Inspiring Traveler Interview: Francis Tapon



For this Inspiring Traveler interview, I got ahold of Francis Tapon, who runs a travel blog with the same name.Francis has done a lot of traveling, and accomplished some major goals. Here is what he had to say.

-Tell us a little about yourself. 

My mom is Chilean and my dad was French. They met in San Francisco, California, which is where I was born and raised. I’ve been to nearly 100 countries, walked across America 4 times, hiked across Spain twice, and written two books. One coolest things I’ve done was give a TEDx speech about how and why travel transforms you.

-Do you have a favorite country or place, that you’ve been?

My favorite countries are the USA and Italy. I know. Boring choices. But they both offer an incredible amount of diversity. Italy has a more lovely language, better food, and better architecture.

-What’s your next travel plans?

I’m in the process of traveling to all 54 African countries from 2013-2017. I’ve seen West Africa so far. So there’s still much to experience! I look forward to seeing the part of Africa that you know, Justin, which is southeastern Africa!


After Africa, the Middle East. And a 10-year plan after that.

-Is it hard getting visas from all these countries in Africa? Like Congo, Libya and Algeria? Do you already have some of them? And how expensive are they?

I haven’t gotten those 3 visas yet, but nearly all African countries require a visa, and some are quite difficult to get. For example, Ghana requires that you get the visa from the embassy in your home country. That’s hard if you’re traveling overland in Africa for months or years, and you don’t have a residency permit in some African country. So it takes planning, which I’m horrible at. I always wing it, but I pay the consequences: which is costs me time, money, or both.

Still, for the first 17 visas, I’ve managed to get them. Some have taken patience: Niger and Chad took 2 weeks to get. Ghana took multiple visits to their embassy in Senegal.

They’re usually expensive too. Some cost up to $150 each. A few, like Egypt, cost $10 and you can get it when you arrive. But most are around $50-100.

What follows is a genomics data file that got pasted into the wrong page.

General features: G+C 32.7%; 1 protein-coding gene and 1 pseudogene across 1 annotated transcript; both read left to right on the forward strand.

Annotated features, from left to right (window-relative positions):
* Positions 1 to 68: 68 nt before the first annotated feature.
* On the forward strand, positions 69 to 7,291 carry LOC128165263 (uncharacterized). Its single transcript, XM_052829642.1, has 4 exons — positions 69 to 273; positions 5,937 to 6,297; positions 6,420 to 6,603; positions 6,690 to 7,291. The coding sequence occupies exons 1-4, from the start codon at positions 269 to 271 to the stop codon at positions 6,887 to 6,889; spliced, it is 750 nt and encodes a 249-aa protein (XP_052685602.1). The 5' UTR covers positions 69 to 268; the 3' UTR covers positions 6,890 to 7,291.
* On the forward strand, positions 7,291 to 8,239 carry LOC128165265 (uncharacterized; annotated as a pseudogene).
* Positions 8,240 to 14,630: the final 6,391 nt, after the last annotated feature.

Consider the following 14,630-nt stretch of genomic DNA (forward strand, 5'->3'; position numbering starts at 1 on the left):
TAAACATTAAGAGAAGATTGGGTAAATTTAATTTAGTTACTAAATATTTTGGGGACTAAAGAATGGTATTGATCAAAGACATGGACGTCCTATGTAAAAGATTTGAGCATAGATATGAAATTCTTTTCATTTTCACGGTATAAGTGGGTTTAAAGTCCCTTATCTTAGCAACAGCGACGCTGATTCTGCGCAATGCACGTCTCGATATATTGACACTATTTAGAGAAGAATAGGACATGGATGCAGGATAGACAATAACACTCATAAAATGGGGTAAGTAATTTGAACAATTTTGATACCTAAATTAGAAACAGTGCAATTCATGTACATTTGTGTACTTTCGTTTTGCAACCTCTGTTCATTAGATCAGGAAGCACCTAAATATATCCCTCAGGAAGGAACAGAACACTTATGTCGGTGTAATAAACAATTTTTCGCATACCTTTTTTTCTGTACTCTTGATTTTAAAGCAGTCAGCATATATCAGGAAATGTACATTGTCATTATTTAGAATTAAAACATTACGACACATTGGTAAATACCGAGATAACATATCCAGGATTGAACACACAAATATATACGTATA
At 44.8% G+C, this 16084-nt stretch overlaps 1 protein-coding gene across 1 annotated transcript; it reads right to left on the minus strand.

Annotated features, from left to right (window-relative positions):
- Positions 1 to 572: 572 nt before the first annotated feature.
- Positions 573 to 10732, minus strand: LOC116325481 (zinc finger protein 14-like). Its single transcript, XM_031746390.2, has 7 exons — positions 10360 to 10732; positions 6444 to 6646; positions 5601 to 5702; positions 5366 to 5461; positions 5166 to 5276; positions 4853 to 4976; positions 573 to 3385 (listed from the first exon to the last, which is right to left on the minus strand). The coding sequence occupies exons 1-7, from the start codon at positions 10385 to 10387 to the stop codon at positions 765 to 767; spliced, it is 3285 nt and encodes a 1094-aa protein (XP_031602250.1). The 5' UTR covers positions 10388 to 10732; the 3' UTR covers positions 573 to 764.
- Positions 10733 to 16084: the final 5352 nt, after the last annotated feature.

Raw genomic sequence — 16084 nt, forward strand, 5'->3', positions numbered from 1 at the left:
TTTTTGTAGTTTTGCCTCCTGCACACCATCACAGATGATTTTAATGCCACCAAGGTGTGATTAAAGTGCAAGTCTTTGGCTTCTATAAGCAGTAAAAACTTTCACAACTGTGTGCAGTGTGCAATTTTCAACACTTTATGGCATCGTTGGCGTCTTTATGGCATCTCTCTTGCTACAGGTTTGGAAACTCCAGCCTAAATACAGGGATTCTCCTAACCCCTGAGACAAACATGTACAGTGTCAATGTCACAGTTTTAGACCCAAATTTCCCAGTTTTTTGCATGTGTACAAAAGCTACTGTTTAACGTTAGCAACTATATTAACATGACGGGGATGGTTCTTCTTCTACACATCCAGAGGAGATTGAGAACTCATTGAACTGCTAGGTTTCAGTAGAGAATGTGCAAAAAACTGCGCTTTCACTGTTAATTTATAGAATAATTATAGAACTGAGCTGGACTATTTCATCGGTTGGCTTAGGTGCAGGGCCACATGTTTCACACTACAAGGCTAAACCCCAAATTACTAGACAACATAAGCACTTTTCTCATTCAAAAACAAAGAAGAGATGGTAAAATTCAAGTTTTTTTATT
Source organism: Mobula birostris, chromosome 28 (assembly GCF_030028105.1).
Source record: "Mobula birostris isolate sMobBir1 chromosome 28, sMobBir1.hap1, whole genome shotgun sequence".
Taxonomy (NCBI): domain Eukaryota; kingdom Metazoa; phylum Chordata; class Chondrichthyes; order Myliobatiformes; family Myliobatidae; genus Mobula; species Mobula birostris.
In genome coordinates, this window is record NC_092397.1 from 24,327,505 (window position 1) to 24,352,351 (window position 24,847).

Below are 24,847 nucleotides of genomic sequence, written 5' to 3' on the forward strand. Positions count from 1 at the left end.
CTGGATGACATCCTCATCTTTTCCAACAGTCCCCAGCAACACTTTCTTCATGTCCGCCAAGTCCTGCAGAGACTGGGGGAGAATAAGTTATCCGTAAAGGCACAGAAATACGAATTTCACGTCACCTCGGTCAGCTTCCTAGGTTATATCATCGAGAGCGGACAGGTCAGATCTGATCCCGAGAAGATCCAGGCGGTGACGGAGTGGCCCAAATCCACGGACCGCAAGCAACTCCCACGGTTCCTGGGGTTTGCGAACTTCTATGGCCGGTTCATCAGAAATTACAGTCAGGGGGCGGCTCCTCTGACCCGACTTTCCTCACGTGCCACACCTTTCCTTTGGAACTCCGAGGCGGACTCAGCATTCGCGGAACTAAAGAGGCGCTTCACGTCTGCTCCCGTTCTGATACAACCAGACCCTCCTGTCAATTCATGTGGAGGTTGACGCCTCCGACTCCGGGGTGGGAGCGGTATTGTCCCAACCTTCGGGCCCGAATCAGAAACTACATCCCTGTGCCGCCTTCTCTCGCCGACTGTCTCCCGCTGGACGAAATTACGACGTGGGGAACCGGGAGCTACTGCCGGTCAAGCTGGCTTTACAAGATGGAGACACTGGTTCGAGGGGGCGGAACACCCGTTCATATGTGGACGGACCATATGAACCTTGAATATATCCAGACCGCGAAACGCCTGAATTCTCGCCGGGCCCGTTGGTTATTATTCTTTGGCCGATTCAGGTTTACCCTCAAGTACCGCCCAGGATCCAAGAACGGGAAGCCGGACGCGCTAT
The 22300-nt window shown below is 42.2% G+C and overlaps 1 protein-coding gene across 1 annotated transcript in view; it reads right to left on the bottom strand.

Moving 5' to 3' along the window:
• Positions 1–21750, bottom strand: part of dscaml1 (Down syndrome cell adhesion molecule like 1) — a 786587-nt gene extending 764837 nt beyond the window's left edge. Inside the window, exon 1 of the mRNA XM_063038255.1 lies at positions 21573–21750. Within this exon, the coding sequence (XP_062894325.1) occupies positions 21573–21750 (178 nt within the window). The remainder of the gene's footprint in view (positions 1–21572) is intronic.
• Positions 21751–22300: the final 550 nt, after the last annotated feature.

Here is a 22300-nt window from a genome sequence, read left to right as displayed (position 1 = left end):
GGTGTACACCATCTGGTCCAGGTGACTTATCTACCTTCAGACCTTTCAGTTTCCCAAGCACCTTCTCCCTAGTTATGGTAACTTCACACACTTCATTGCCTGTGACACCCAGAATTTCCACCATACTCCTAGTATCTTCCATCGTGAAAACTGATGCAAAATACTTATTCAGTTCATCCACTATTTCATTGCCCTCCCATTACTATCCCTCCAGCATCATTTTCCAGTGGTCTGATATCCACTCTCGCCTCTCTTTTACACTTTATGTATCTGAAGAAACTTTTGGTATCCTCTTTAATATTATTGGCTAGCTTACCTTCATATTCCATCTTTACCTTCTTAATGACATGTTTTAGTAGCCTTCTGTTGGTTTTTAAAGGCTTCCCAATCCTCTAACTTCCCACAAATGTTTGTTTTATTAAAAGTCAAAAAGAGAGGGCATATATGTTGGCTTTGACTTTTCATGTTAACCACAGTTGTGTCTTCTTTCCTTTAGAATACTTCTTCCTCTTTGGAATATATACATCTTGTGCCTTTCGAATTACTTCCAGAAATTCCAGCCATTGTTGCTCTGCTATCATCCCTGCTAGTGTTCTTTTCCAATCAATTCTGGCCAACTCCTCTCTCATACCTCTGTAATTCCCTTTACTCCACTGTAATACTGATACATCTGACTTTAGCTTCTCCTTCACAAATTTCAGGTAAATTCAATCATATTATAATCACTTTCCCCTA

-Hows the Kickstarter campaign going? And whats the link in case my readers want to help?

My Kickstarter campaign kicks off on Africa Day, which is May 25! It’s a bit too early to tell if it will be successful, but I appreciate you helping spread the word. If we’re successful at making a TV show about Africa’s unseen sides, it’ll be because of the support of everyday travel lovers, like the people who your blog.

Whether you can pledge or not, please share the project widely. The more people hear about it, the more likely that it will be successful.

-What do you look forward to the most about traveling all of Africa? Is there a certain highlight you have in your head, that you can’t wait to see/do?

Three things excite me going forward:

-The Sahara. I’m in Niger now. I’m going to Chad next. I adore the Sahara. So clean, quiet, and open.

-The DRC. The Congo is a big mystery. I can’t wait to explore.

-Madagascar. I want to walk from one end of the island to the other (north-south) along the spine of its mountains. It should be an epic trek.

 Check out Francis’ Kickstarter campaign, as well as his twitter!


  1. Very good interview and, now we can say it, congrats to Francis for his success on the Kickstarter campaign. So glad he made it and can’t wait to watch the episode!

    Good job!

  2. Last I heard Francis was planning to visit all the countries in Africa. I hope his adventures are going well.Another couple was doing this a few years back for their “border jumpers” project, Bernard Pollack and Danielle Nierenberg – I chased them down in Cote d’Ivoire but by the time I almost caught up to them they had gotten sick and moved up to Mali.


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